This report explores how local government can improve decision-making by actively engaging citizens, business, academia and non-profits in a process called ‘co-creation’. We define co-creation as an inclusive and dynamic process where members of these five sectors – also known as the quintuple-helix or Q-helix – actively collaborate throughout the problem identification, design, implementation, decision-making and evaluation of projects and/or urban policies.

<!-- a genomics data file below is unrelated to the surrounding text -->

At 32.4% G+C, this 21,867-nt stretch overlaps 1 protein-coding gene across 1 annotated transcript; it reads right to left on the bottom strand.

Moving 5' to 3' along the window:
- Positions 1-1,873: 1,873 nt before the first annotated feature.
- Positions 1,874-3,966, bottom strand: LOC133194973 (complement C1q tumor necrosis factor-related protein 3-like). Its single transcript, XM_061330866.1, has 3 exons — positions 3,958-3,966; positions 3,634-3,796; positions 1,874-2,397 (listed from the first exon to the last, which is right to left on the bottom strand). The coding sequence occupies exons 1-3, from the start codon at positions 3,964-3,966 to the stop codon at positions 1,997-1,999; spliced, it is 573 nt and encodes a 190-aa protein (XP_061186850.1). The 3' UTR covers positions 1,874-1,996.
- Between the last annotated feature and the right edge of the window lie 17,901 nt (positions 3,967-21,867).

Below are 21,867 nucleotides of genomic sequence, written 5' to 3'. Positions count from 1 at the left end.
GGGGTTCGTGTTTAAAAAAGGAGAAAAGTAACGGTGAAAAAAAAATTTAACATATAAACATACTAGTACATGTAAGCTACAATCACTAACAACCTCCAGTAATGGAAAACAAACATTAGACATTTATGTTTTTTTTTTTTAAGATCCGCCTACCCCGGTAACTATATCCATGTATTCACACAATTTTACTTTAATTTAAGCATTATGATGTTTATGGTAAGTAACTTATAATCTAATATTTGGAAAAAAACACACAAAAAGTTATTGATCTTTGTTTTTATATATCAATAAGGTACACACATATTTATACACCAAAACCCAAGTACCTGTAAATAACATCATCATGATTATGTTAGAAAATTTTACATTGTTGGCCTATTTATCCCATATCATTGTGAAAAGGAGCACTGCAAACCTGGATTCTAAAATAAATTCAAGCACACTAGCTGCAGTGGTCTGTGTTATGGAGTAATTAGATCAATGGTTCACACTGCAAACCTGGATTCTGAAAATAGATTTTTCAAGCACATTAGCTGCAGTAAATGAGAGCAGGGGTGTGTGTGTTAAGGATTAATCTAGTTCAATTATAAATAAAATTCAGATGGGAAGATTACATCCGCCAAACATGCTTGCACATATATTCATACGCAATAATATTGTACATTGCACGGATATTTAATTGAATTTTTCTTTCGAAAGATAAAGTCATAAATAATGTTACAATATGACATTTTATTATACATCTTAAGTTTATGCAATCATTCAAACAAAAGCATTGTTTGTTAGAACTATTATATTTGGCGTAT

The report examines why and how citizen engagement processes have evolved from top-down autocratic approaches to ones that are increasingly participatory, democratic and, more recently, co-creative. It examines case studies from a small cross-section of medium-sized cities in Europe and North America and offers insights into how co-creation and technology can be used to enhance and create more inclusive decision-making processes. The limitations of technology and of co-creation are also discussed. The report ends with lessons learned and recommendations on how to improve a city’s capacity for complex problem solving and evidence-based policy decisions by involving a diverse set of stakeholders at each step of the process.